Here's the recipe: 

1 cup almonds 
4 cups water
1/2 cup dates

Soak almonds in water for 24-48 hours, 48 is preferable but if you *ahem* forget to soak the almonds, 24 will do. 

Drain soaked almonds and put in blender. Add 4 cups fresh water to blender and the 1/2 cup of dates. Blend for 20 seconds, rest for 20 seconds, then blend again for another 20 seconds. Drain through a mesh sieve into a bowl that it fits over. Pour milk into a jar, cover and refrigerate. Let the almonds drain thoroughly and save for other recipes (yes, I'll post those too, soon). Sometimes, we put a tiny bit of cocoa powder in the blender with the almond milk and make some frothy cocoa milk for the kid. 

So there you are! Easy peasy! 
Friday, October 4, 2013

Butternut Squash, Caramelized Onions, and Apples 3 ways!

1 large butternut squash, peeled, and diced large
2 large onions, peeled, sliced thin
6-8 apples, peeled, sliced thin
1/4 cup butter and/or olive oil, melted

In a large bowl toss the squash with enough of the melted butter or oil (or a mixture of the two) to coat. Place squash in a glass baking dish and roast in oven at 450 degrees, stirring about every 10-15 minutes or so until squash is soft. Heat a large frying pan over high heat, add about 2 tbsp butter or oil (butter works best for caramelizing onions) and add sliced onions. Cover the pan for about 10 minutes to soften then remove, stir and turn down the heat to med-low. Continue to cook onions, stirring every few minutes, until they are lightly browned and caramelized, about 30 minutes or so. At this point, turn up the heat and add the apple slices to the pan with the onions, combining. Cook on high heat, stirring constantly, until apples have browned and are soft. When squash is done roasting, add the apples and onions to the glass baking dish, stir to combine, and season with salt. Cover and place back in oven at 350 until ready to serve. Also can be frozen to enjoy at a later time.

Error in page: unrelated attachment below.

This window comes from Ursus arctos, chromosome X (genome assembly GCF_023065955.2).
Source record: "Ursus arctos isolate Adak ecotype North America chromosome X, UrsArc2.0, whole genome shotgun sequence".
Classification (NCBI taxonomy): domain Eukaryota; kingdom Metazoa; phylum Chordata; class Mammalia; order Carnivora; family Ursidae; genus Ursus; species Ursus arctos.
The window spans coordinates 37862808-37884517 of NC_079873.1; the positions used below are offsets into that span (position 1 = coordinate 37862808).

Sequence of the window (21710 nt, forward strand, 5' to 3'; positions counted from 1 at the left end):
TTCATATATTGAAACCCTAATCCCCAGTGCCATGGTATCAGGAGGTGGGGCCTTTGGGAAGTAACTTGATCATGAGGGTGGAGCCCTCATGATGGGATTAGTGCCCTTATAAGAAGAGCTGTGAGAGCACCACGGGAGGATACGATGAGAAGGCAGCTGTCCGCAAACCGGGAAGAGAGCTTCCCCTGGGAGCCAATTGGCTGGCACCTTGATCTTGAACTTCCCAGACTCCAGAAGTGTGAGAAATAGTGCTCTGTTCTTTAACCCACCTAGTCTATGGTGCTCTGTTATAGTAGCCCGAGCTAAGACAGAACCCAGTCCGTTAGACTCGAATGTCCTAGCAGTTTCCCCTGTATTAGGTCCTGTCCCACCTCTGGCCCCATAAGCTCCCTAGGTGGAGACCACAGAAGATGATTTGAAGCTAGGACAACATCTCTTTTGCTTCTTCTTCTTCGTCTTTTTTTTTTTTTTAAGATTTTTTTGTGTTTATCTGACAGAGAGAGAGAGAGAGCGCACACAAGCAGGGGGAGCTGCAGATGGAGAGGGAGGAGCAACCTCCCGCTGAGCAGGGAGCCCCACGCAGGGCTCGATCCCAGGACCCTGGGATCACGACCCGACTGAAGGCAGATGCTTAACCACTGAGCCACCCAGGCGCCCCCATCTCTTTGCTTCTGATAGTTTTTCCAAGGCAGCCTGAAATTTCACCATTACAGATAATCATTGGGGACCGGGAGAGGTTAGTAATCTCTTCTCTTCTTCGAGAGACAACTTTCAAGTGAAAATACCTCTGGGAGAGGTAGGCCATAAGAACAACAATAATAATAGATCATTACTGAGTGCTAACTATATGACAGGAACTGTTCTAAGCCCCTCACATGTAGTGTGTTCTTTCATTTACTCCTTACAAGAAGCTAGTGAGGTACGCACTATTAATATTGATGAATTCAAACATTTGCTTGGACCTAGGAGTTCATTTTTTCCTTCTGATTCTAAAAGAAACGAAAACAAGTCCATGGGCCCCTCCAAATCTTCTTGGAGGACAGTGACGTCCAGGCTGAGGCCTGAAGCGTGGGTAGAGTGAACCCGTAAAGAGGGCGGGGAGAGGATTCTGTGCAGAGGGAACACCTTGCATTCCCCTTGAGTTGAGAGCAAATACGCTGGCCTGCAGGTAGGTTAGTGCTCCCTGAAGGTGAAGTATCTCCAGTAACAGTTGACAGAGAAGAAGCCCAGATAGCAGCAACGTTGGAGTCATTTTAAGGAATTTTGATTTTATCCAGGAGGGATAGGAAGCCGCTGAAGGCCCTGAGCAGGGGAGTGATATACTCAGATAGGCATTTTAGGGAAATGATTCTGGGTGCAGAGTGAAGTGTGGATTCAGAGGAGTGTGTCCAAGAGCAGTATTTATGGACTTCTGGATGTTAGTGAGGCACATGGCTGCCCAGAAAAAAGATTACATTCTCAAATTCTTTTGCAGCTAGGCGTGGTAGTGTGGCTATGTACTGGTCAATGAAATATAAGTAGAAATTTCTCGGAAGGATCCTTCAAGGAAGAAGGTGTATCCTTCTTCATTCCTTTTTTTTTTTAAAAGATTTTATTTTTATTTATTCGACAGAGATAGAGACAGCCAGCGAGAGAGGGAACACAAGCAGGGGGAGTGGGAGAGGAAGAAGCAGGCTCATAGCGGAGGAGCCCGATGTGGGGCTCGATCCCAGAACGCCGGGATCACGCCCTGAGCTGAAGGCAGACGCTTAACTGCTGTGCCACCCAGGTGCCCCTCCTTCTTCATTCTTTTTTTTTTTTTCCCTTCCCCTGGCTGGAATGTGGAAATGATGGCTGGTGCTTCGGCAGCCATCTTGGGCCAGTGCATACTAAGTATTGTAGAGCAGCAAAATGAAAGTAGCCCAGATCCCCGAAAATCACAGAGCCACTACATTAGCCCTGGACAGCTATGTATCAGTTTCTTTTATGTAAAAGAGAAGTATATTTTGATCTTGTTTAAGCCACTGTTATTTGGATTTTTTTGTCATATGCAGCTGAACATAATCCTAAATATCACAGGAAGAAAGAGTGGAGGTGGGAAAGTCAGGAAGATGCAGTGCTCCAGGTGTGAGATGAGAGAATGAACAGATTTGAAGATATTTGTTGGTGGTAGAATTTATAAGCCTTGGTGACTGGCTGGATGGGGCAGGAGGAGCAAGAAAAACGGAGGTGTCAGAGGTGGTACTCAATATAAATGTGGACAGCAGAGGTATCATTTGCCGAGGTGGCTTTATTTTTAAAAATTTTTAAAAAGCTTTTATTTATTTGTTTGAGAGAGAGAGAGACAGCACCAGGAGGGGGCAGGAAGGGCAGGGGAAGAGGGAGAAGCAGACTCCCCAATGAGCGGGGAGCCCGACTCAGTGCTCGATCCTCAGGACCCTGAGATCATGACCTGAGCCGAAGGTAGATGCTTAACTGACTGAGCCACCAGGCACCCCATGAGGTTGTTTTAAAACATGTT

This recipe is also great mixed together with pasta and a white sauce:

1 1/2 tbsp butter or margarine
1 tbsp cornstarch
1 cup milk
1/2 tsp salt
1/8 tsp pepper

 Or it can be blended with chicken stock to make a yummy butternut squash soup! If you are making a soup to start off, you can roast the squash whole at 400 for about an hour, or until it is soft.

1 quart chicken or vegetable stock, heated
Dash cayenne pepper
2-3 tbsp heavy cream, optional

 Combine heated stock with butternut squash/apple/onion mixture and ladle into blender. Blend until smooth and transfer into a pot. Heat and season if desired with cayenne pepper and a few tablespoons heavy cream. This soup freezes very well.

About Me

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With a degree in Restaurant Managment and Nutrition and a background in and love of the culinary arts, Jess is able to whip up delicious yet nutritious meals. She gardens extensively and uses what she grows to feed her family not only during the summer and fall but throughout the winter and spring by preserving and freezing the fresh produce. She is committed to growing, buying, and eating as much local food as possible. She started this blog to spread information about eating locally and its benefits. She also wanted to have a forum to share the recipes she uses and the stories she writes. She would love the opportunity to be able to share this knowledge to increase the amount of people using local and organic products.